India Travel Safety Travel Hacks

How to Buy Real Silk Saris in India (+ Video)

Banarasi saree is a saree made in the ancient city of Varanasi in Uttar Pradesh. The sarees are among the finest sarees in India and are known for their gold and silver brocade or zari, fine silk and rich embroidery.

Depending on the intricacy of its designs and patterns, a saree can take from 15 days to a month and sometimes up to six months to complete.

Buying Guide: Real Indian Saris

The Banarasi saree is a must-have in the wardrobe. And that’s why I wanted to get one while I was in Varanasi. I managed to find this beautiful silk saree with mina work. It took the weaver about a month to make this beauty. It cost me Rs. 20,000 ($273).

The 100% pure silk sari I bought in Varanasi

But it wasn’t that easy. When I headed out to the markets, I was spoilt for choice. However, soon I found out that 95% of those sarees were fake! They are machine-made using artificial plastic fibre that is imported from China.

What’s worse is that they’re overpriced too. So not just the genuine local artisans are running into losses, but the tourists are getting ripped off as well.

So, I decided to meet the local weavers and get them to help me find a real silk saree. As I approached their colony through the busy, narrow lanes of the ancient city, I could hear the noise of the wooden handlooms.

After showing me the process of hand-weaving the silk sarees, they were kind enough to explain the difference between the three types of sarees available to buy:

  1. 100% Silk saree
  2. Art silk saree (60% silk + 40% viscose). Viscose is a semi-synthetic fibre.
  3. 100% fake saree made of synthetic fibres

How to Tell the Difference Between Pure & Synthetic Saris

Pin marks

Since 100% silk sarees can only be made on a traditional handloom, they always tend to have pin marks on the selvedge of the saree. They are found on the saree because the saree is fixed to the loom using pins. While there are no such marks on the fake saree.

Pins being used in a 100% pure silk handmade sari

Direction of the weaving pattern

Check the design pattern on the back of the saree. The direction of threads of the design in the Silk saree and Art silk will be vertical (breadth-wise). While the direction of design threads will be horizontal (length-wise) in the synthetic saree.

Left: Handmade, vertical threads. Right: Machine made, horizonal threads.

Burn test

Request the shopkeeper for a burn test. On burning silk thread, it smells like burnt hair, and when you touch the burnt thread, it feels like ash and can be crushed easily. While the synthetic thread smells and clumps up like plastic.

Beware of fake burn test that some shopkeepers may trick you with. Don’t let them tell you it curls or twists or dances on burning.

How much do Sarees cost in India?

The retail price of 100% silk sarees starts from ₹10,000 ($136). Art silk saree starts from ₹6500 ($89) while a synthetic saree should be priced around ₹2000 ($27).

Should you trust ID cards?

Some shopkeepers pull out their ID cards claiming that they were given to them by the Government of India. I was told that while most of them are fake, even if they do have a real one, it is not a sure shot guarantee that all their sarees are made of 100% silk. They sell all types of sarees.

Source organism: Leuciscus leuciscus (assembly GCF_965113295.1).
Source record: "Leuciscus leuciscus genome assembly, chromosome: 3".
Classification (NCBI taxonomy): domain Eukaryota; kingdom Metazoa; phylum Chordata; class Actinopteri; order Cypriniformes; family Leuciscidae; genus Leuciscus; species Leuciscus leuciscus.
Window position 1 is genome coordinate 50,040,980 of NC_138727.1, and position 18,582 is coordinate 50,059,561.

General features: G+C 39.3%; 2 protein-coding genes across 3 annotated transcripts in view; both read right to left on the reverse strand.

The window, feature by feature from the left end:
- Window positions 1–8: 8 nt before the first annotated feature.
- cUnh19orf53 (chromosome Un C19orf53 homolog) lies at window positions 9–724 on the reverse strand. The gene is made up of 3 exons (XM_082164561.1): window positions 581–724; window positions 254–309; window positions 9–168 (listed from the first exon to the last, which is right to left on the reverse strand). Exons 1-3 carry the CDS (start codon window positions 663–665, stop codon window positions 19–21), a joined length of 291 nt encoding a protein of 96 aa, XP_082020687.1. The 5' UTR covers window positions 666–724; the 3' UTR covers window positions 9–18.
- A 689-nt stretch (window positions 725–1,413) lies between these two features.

Are the sarees made of real gold and silver threads?

Interestingly, the Banarasi sarees in the ancient times were made with threads coated with real gold and silver. But that was when they were made for the royalty.

Today, there are very, very few weavers who take customised orders from fashion designers to make such sarees for celebrities. So, if a shopkeeper tells you the saree has been made using precious metals, walk out of the store!

So, if you’re heading out to buy a saree in Varanasi, do your research and buy authentic products. Not only you will treasure these six yards of elegance for a lifetime, but by doing so, you’ll be supporting the genuine local artisans, but will be making an effort towards helping this wonderful art form survive.

By Karl Rock

Karl Rock, is a Hindi speaking Kiwi ex-pat who take viewers behind the scenes of incredible India and its neighbours. He has visited every state and union territory in India, and its culturally similar neighbours – Pakistan and Bangladesh, and aims to make others fall in love with India and the subcontinent.

One reply on “How to Buy Real Silk Saris in India (+ Video)”

A U.S. citizen here and I am in love with India. I have been since I was 10 years old and friends of my parents went to India. They brought me back the most beautiful fabrics I could imagine (including hand embroidered mirror cloth). I was a natural seamstress and designer at that young age.
In 2013, 2014 and part of 2015, I was blessed with living in Dehradun, India. I went alone, rented a lovely apartment, made friends easily. I was very safe and had no problems being a female, traveling alone in India. Born in 1947, my young age garnered a respect that was appreciated very much! Indians mostly are very respectful of elders and are the most hospitable people I have every met. I am living in the USA again and oh my, I would love to return to India. I am now 73 and I do feel some age effects but none that would stop me from riding an elephant again!
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